China sends 19 planes to Taiwan air defense zone

China sends 19 planes to Taiwan air defense zone

The Chinese military sent 19 planes to Taiwan’s “air defense identification zone” on Sunday, including several nuclear-capable bombers, on the eve of the annual Taipei War Games drills.

The release of the Chinese People’s Liberation Army Air Force was one of the largest in weeks, and included 10 J-16 fighters and four Su-30s, as well as four H- bombers. 6, which can carry nuclear weapons, and an anti-submarine aircraft.

The planes flew a short distance from the Chinese coast to the southern tip of Taiwan, north of the disputed island of Pratas, and into the Taiwan Air Defense Identification Zone (Adiz). The area is not Taiwan’s territorial airspace, but the sorties prompt the Taiwan Air Force to bring in jets, and on Sunday missile surveillance systems were also deployed.

PLA flights to Taiwan have increased over the past 18 months, with periods of near-daily flights typically involving a small number of planes. The largest recorded was 28 planes sent in June. Planes were also sent beyond Taiwan and to the east coast of the island.

While activity has generally increased, large PLA incursions generally appear to be in response to particular events, for example US arms sales to Taiwan, or military activity in or near the Taiwan Strait.

It’s unclear what prompted the action on Sunday, but Taiwan’s annual full-scale live-fire drills are scheduled to begin next weekend, with rehearsal drills held on Monday. In recent weeks, military ships from the United States and the United Kingdom have also passed through the region, with an American warship and a United States Coast Guard crossing the Taiwan Strait.

The Taiwan Strait and the neighboring South China and East China Seas are geopolitically sensitive and the site of growing Chinese expansionist activity. Beijing regards Taiwan as a province of China by virtue of what it calls the “one-China principle” and has not ruled out the use of force to “unite” it. He considers the Taiwanese government led by Tsai Ing-wen to be separatist. The Tsai administration maintains that Taiwan is already an independent state.

There is growing speculation about the likelihood that Beijing, under Xi Jinping’s leadership, will decide to move to Taiwan. The potential circumstances and timing are hotly debated, but there is a general consensus that the risk is higher today than it has been for decades.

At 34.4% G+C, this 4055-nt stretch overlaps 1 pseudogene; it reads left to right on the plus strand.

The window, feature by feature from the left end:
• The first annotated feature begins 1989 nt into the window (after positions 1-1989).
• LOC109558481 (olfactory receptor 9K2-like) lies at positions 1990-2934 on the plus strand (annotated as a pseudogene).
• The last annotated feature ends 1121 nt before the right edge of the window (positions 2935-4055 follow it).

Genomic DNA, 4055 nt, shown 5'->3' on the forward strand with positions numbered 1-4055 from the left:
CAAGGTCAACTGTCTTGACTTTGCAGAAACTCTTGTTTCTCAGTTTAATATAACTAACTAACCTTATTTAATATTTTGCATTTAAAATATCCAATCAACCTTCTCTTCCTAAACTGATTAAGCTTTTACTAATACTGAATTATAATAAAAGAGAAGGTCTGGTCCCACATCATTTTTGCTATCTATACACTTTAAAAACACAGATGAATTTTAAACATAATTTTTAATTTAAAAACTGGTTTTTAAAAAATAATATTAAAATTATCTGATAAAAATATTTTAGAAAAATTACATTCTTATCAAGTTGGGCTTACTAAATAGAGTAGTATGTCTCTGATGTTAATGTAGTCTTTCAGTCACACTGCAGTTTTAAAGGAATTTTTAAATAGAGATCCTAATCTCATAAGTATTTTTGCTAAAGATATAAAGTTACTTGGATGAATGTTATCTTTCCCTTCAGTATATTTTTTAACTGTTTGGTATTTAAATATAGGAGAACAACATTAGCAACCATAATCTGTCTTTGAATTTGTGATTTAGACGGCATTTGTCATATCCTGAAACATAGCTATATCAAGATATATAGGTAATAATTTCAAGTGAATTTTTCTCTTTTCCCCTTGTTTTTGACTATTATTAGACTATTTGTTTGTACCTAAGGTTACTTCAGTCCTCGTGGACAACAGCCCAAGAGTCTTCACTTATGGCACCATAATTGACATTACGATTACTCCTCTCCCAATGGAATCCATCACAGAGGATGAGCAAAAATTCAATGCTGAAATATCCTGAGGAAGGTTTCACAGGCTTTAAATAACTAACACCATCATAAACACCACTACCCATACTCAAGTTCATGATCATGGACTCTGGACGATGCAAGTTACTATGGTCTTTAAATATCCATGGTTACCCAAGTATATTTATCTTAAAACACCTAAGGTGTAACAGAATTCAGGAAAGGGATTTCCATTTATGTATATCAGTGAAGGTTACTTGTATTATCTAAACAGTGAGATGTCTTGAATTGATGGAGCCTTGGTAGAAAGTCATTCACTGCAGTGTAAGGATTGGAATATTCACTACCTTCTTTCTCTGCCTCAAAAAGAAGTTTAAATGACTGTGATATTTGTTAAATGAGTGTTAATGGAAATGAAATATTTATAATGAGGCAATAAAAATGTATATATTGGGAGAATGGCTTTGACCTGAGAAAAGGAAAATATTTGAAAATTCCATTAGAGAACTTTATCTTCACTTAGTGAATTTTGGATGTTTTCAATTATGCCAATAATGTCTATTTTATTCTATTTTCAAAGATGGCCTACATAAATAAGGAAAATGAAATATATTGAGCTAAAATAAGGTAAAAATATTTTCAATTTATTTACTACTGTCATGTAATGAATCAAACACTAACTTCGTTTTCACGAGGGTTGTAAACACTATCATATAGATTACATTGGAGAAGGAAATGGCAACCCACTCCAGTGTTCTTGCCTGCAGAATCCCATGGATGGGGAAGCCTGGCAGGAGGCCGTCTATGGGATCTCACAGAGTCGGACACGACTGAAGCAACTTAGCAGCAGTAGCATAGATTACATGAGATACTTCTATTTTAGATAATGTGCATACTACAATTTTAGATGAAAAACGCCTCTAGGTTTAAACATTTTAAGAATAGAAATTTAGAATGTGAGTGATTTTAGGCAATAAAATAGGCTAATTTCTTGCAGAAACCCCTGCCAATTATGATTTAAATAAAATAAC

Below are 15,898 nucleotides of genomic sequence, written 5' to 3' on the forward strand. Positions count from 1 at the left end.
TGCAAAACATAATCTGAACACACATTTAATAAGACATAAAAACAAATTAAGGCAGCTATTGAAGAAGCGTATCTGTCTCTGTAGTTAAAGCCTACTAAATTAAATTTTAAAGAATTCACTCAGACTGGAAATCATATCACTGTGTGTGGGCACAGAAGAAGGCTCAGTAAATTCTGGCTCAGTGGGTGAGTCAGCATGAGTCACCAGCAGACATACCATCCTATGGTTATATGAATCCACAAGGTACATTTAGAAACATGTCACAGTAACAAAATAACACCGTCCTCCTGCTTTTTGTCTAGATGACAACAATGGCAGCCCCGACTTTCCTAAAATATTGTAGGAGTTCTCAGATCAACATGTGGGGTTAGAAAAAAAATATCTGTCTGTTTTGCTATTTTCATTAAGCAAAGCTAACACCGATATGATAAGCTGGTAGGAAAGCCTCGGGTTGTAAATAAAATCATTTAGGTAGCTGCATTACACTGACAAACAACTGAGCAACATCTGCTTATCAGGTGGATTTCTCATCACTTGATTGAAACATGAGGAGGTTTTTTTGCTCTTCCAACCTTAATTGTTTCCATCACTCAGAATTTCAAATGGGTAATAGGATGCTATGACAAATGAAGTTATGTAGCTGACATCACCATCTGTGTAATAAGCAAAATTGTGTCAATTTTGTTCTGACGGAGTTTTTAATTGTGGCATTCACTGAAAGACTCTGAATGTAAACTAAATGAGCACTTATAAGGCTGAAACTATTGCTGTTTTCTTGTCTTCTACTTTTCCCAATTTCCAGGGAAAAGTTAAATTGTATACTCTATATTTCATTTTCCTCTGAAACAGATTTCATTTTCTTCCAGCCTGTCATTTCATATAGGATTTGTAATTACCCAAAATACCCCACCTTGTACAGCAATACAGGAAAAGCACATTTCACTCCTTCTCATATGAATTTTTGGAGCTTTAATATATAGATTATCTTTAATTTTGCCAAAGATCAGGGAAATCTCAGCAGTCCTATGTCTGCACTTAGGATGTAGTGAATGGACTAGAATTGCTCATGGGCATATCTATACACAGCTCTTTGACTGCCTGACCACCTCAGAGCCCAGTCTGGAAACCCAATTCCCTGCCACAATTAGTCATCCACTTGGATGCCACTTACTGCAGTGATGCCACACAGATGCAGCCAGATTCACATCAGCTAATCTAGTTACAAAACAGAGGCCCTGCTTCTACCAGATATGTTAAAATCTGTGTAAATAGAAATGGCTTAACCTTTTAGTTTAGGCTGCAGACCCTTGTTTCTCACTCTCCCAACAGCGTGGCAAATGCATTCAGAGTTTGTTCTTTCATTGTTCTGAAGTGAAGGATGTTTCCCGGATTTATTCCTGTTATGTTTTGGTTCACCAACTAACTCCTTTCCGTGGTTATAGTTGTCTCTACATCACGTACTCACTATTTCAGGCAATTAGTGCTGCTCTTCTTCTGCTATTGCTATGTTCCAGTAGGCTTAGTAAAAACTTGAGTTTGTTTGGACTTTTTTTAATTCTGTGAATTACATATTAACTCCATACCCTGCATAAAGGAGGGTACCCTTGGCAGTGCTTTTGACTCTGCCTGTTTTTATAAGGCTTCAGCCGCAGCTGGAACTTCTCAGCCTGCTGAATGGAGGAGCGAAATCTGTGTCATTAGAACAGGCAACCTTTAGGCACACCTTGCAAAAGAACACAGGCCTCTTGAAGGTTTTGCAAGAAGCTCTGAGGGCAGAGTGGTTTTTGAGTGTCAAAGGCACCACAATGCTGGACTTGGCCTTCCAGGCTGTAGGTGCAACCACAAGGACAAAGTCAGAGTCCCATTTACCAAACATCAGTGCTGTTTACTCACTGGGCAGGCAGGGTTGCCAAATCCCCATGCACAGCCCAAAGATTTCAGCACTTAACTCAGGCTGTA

In a report to parliament last month, the Taiwanese defense ministry said China has the ability to “cripple” the island’s defenses, including through cyber attacks, Reuters reported.

China “may join forces with its Internet army to launch wired and wireless attacks against the global Internet, which would initially cripple our air defenses, sea command and counterattack system capabilities, presenting a huge threat to us, ”according to the ministry report. .

As China isolates itself further on the world stage, modernizes its military and expands its activities in border and contested regions, tensions have grown between its government and Taiwan and its supporters. The United States maintains a policy that neither guarantees nor excludes defending Taiwan in the event of an attack, but under President Donald Trump, the United States has increased its arms sales to Taiwan and the Biden administration has reaffirmed his support.

Japan is also increasingly expressing its concerns over the Chinese threat. Its deputy prime minister noted in July that an attack on Taiwan could be seen as an existential threat to Japan – which would trigger constitutional clearances for the country to engage militarily. Under a 2015 reinterpretation of its post-war pacifist constitution, Japan says it can use force to aid an ally, arguing that failure to do so could endanger Japan .


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